Mohammadjavad Rahimi is a driven mechatronic engineer with proven academic excellence and a real-world application track record. Holding a Bachelor’s degree in Electrical Engineering and a Master’s in Mechatronics, he has already contributed significantly to the field of engineering. Additionally, he has successfully defended his second Master’s thesis entitled “Optimization-based control of an Over-actuated Kinestatic Haptic Device” in Electromechanical Engineering at Vrije Universiteit Brussel (VUB) in Belgium.
Today, Mohammadjavad brings his extensive expertise and passion for both electrical and mechanical engineering to the forefront of the industry. Currently employed as a Mechatronic Engineer at NeoScan company in Mechelen, Belgium (since September 20, 2023), he is actively contributing to the development of innovative solutions in the mechatronics field. His dedication to addressing complex challenges and delivering exceptional results makes him an invaluable asset to any project.
Breathing New Life into Old Gadgets: (FEB 2024)
In trying to fix a vacuum cleaner found on the street, I learned that the secret to giving old devices a second life isn’t just about making an exact copy but making it better. After I took the vacuum home, I carefully measured the part that was broken and started to redesign it with SolidWorks.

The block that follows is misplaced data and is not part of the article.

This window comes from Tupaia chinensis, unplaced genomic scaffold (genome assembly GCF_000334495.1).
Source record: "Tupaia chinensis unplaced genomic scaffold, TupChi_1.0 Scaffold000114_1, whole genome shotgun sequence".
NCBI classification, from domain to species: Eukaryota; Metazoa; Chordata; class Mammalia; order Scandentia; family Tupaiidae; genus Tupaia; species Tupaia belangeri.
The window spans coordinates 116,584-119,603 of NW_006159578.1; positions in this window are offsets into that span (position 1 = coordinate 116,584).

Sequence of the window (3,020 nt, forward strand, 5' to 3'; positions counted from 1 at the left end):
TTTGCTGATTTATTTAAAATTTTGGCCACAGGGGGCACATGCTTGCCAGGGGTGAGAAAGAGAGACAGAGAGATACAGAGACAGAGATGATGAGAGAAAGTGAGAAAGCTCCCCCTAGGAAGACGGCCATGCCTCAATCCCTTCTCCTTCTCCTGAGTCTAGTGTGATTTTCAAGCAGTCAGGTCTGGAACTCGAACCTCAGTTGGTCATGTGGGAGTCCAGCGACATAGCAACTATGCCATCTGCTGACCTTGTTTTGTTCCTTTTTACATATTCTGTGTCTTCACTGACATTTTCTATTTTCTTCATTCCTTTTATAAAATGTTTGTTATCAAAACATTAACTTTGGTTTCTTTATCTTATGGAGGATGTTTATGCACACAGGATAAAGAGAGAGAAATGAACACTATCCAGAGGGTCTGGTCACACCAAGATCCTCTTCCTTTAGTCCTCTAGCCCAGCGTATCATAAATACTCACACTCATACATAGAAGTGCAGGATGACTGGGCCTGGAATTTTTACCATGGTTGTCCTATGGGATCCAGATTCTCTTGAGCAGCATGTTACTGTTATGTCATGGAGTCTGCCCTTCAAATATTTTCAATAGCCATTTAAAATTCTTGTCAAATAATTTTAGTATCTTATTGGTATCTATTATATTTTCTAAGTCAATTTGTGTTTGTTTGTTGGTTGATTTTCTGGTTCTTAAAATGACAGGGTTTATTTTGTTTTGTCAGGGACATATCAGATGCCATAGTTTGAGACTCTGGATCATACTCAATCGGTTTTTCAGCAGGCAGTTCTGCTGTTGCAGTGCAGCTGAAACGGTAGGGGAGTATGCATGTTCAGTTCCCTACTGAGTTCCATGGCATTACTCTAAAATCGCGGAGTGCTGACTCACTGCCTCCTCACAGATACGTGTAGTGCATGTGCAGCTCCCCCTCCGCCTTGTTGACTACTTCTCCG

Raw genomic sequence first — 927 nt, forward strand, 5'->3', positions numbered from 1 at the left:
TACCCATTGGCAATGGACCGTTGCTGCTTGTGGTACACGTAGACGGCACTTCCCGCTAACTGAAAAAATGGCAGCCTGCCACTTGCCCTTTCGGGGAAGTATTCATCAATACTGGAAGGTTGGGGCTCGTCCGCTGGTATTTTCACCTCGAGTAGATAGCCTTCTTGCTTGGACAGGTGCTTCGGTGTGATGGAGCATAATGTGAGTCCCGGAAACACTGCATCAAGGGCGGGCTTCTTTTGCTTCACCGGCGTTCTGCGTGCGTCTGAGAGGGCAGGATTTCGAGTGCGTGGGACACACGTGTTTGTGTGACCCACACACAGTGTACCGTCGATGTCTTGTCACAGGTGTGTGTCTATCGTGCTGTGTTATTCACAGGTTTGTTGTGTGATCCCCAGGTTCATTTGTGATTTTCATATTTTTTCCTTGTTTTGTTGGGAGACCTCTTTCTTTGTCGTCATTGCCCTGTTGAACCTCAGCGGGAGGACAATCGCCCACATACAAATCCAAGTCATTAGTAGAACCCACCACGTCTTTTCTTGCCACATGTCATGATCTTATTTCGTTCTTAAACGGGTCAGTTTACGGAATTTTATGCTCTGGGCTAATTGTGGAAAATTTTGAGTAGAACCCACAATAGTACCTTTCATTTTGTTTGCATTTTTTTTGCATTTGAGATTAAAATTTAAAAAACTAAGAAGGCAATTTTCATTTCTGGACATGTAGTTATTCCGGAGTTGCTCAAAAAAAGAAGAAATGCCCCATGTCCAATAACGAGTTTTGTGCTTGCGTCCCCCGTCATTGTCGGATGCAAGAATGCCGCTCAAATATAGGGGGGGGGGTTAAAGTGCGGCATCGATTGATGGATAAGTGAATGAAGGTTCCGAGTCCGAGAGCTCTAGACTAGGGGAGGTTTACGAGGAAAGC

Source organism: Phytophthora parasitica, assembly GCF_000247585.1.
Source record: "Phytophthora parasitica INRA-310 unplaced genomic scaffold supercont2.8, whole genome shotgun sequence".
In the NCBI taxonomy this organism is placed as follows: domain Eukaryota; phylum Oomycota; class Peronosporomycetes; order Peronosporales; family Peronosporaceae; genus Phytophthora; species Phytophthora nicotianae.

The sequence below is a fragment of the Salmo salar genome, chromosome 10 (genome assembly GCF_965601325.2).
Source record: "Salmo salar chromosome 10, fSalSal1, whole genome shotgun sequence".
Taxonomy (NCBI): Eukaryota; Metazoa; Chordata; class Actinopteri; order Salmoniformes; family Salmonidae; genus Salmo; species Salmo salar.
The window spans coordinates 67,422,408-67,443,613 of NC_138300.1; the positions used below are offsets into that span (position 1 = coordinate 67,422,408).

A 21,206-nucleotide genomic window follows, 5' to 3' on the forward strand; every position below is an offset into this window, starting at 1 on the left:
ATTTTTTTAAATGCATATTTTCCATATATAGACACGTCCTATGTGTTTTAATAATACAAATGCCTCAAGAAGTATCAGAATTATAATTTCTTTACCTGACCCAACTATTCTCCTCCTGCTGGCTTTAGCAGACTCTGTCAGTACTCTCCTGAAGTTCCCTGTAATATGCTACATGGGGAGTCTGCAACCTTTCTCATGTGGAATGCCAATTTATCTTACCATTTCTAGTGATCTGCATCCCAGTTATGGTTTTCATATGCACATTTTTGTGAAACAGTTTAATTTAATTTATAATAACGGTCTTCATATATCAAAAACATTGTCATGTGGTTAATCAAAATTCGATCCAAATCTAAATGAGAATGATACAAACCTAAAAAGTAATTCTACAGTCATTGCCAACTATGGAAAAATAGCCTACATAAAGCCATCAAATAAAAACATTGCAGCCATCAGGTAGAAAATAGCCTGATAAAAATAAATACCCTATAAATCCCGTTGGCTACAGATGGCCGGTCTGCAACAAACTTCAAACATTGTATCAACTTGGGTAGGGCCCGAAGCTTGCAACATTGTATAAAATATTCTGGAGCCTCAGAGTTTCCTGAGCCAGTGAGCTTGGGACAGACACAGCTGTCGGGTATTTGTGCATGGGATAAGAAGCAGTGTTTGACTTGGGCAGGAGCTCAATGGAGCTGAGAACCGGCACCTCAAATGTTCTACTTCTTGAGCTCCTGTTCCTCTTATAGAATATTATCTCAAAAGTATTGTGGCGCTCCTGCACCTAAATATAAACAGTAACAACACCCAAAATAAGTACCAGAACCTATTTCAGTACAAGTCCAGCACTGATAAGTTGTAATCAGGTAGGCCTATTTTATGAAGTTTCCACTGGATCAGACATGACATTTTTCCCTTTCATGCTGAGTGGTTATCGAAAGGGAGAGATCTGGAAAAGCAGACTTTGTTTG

To make the part stronger and last longer, I used some smart design tricks, like adding smooth curves at the edges. These curves, called fillets, are really important, especially for parts made with a 3D printer, because they help spread out the stress over a larger area. This is super important for a part of a vacuum cleaner that has to deal with a lot of shaking and pressure.
I also made some changes to the design to strengthen the parts that would have to handle the most weight. By adjusting the shape and adding these extra supports, I ended up with a part that wasn’t just a direct copy of the original but was actually stronger.
I chose a specific type of plastic, PETG, to make the part because it’s both tough and a bit bendy, which is great for parts that move. The very fine detail setting of 0.1 mm on the 3D printer ensured that the improved design was perfectly captured. The special honeycomb pattern inside the part wasn’t just to make it lighter; it also helped the part be more sturdy by soaking up shocks and spreading out the pressure.
As the 3D printer did its work, I saw how modern tech combined with a bit of engineering creativity can do wonders. This project wasn’t just a simple repair; it was a chance to make the vacuum even better than before.
After the part was printed and put in place, the vacuum worked like a charm. This project showed me that with the right know-how and approach, we can fix our gadgets and even upgrade them, making them last longer and work better. It’s a great example of how thinking outside the box, caring for the environment, and aiming for efficiency are key parts of being an engineer today, and how these efforts can make a real difference in our daily lives.
Haptic: (June 2023)
The study explored the use of over-actuation and a hybrid control algorithm to improve force resolution and transparency. Results showed that over-actuation provides higher force resolution, improving fidelity, while the control strategy enhances transparency. These findings have implications for realistic experiences in virtual and augmented reality applications.